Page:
Mr Eastwood: Thanks for coming. I do not envy your position. You have been put in a very difficult position by the British Government because of this ridiculous decision. It is very good to hear you say that you will try to find work to put into Coleraine. I look forward to hearing what kind of conversations you are having with other Departments on that. As somebody has been trying to get a lot more government work into Derry for the last while, I know that your conversations will not be that easy. Is that a government policy, or is it unique to DOE to try, if jobs go, to replace them with government jobs? I have not seen much evidence of that in other situations.
Mr Duffy: Given the unique circumstances of what this decision has led to, particularly in Coleraine, we see this as the most sensible solution to try to address the issue in the first instance. As you say, we will need the cooperation of Departments to achieve it. We cannot deliver it on our own. We need a lot of goodwill from Departments in terms of willingness to move functions to Coleraine and perhaps then having to do a redeployment exercise themselves within Belfast.
Mr Eastwood: There are six staff from Derry. I do not know how you measure reasonable distance, but I do not think that it is reasonable for people to have to travel five days a week to Belfast from Derry — although it happens. You only have to see the queue for the 5.45 am bus every morning.
I have another question. Yesterday, the Chancellor made an announcement about the enterprise zone. Had the Department any knowledge of that? It seemed to nearly be a case of, "We will take these 300 jobs but we will give you an enterprise zone".
Mr Duffy: Certainly I had no notice of it.
Mr Eastwood: It would be interesting to hear if any other Departments had notice of it, because, to be honest, 300 jobs is a very serious issue. However, if we are going to look at enterprise zones in Northern Ireland, I do not know if Coleraine is the place to start, but we should look at it. I think that that announcement is very strange, but I wish you all the best.
You talked about permanent staff and everything else, and that is the most important, but there are agency staff there as well. How many are there?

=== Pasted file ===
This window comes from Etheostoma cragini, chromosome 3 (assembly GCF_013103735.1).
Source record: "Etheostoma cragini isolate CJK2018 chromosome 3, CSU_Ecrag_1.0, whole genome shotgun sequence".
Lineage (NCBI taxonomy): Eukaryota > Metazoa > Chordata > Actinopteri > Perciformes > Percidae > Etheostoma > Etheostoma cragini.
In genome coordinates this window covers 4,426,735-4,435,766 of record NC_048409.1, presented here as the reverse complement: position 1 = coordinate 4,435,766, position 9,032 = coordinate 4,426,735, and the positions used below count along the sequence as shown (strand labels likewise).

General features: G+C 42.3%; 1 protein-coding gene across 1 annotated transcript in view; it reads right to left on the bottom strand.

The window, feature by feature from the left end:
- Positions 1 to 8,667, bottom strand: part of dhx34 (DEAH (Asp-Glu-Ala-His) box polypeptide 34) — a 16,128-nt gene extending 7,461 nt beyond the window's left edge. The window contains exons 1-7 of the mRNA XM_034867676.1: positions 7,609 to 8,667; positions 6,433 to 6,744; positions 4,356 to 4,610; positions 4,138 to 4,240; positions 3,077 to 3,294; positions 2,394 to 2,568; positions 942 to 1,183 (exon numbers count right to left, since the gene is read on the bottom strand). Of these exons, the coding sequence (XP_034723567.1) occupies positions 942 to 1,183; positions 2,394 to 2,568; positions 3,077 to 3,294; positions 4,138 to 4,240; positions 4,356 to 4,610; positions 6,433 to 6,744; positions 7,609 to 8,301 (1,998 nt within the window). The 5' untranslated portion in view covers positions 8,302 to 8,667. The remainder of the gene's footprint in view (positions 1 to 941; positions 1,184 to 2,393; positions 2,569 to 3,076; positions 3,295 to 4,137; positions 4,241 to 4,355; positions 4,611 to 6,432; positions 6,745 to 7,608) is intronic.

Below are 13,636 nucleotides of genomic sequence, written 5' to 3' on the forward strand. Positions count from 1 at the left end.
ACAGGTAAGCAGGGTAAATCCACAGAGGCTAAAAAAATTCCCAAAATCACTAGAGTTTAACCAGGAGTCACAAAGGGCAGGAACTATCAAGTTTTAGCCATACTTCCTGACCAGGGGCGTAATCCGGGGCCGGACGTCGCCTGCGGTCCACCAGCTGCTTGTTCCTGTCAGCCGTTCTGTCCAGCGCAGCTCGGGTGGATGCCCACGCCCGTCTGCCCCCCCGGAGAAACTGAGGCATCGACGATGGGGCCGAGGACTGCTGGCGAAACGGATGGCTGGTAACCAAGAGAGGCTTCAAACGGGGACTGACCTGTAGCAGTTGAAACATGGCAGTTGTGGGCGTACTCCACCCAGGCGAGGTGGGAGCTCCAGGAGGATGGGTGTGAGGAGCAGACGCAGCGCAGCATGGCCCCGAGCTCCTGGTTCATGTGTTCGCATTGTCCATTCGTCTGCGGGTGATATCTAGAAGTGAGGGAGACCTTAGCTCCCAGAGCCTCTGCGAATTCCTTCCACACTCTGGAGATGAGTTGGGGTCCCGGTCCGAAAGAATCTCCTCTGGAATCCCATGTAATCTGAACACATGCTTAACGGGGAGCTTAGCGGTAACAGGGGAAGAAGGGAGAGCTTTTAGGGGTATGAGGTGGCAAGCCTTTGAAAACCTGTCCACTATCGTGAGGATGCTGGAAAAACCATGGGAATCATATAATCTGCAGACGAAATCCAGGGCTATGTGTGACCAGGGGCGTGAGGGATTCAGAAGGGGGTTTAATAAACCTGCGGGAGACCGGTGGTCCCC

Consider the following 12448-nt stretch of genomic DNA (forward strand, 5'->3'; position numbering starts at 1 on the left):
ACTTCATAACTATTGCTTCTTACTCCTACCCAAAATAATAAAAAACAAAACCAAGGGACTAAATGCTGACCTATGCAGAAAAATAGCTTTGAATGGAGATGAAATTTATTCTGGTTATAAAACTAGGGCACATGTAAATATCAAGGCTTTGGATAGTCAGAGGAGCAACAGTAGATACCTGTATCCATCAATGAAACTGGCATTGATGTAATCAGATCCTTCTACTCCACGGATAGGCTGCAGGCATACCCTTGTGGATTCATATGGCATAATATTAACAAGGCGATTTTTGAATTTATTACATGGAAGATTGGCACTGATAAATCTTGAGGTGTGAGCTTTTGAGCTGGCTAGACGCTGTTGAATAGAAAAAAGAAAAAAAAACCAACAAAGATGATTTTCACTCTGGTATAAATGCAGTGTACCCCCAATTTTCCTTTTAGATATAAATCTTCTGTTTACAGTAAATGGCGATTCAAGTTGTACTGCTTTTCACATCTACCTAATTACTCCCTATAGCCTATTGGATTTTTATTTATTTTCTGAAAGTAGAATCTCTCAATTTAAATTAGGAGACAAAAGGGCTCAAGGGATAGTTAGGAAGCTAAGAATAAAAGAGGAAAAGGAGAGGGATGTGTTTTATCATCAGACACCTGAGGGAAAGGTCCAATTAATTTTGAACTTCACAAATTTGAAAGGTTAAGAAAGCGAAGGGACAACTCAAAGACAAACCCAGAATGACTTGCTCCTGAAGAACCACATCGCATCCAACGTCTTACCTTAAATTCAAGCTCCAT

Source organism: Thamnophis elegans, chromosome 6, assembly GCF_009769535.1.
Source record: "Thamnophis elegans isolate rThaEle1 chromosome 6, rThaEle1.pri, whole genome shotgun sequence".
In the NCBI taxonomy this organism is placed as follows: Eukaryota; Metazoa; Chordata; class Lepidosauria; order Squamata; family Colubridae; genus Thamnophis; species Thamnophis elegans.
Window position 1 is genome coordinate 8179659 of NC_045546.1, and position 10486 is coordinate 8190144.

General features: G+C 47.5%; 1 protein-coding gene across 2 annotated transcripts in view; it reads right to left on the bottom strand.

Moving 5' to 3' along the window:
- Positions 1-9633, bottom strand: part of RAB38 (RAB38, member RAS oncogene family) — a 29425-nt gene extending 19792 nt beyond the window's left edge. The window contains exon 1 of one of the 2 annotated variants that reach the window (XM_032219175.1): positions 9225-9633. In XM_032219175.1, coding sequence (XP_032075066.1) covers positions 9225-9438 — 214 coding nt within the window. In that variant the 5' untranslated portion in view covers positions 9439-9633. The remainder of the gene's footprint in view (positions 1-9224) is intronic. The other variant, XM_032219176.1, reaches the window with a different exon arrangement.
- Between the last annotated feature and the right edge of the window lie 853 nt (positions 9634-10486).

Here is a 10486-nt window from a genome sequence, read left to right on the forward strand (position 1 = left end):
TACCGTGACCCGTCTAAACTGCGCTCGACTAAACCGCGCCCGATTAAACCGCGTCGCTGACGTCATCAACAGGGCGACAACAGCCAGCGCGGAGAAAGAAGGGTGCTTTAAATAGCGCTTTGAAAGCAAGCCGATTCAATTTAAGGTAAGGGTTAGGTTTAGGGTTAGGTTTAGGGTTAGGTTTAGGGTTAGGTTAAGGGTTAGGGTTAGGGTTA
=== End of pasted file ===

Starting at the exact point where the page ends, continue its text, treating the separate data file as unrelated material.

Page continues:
Mr Evans: At this minute, we have 72 casuals, most of whom are agency staff and some of whom are directly recruited casuals.
Mr Eastwood: Part of the problem for a lot of those people is that they have been agency staff for, maybe, the past three or four years. I have been round different Departments, and I have seen that that is another issue that we need to look at. We need to be mindful, when we are talking about this, that those people are losing their jobs as well.
Mr Duffy: Yes, and we are equally mindful of the very good service that they have delivered to motorists when they have been in post.
Mr McElduff: I find that letter very disturbing. The departmental Assembly liaison officer has briefed us on the timeline of attempted phone calls and failed communication between DfT and DOE. It reminds us of the degree of contempt that has been shown towards the Department of the Environment and locals by Stephen Hammond and his permanent secretary — all these missed phone calls, and could not honour phone calls, and stuff like that, the day before. That is a salutary lesson about attitudes, and it tells me that we should be trying to get DVA powers to the Assembly. My question is around the six jobs in Omagh, specifically. I want to add value to what has been said. Can Dennis or any of the team tell us about the prospects for jobs in Omagh? There are a fair number of public sector jobs in Omagh. Maybe those six could be absorbed locally.
Mr Walsh: Unfortunately, we do not have the details. We are asking for the information from the other Departments, and then we will introduce measures. Part of the arrangements that we are speaking to other Departments about is introducing measures so that they do not recruit, promote or even transfer staff until the surplus staff in DVA are considered. Those arrangements have to be put in place. At the moment, Departments can decide which posts to fill and the method used to fill them. We now need to control that. Once we have the detail, we will have a better idea of the possibility of redeployment in Omagh. The other side of that is the other locations that will be deemed to be within reasonable travelling distance. Certainly, they will fall short of Belfast, for example, and there are a number of other towns, with other Departments, that would be within reasonable travelling distance of the staff in Omagh. We accept that it is critical that we size the redeployment prospects as soon as we can so that we can decide whether any other action is required.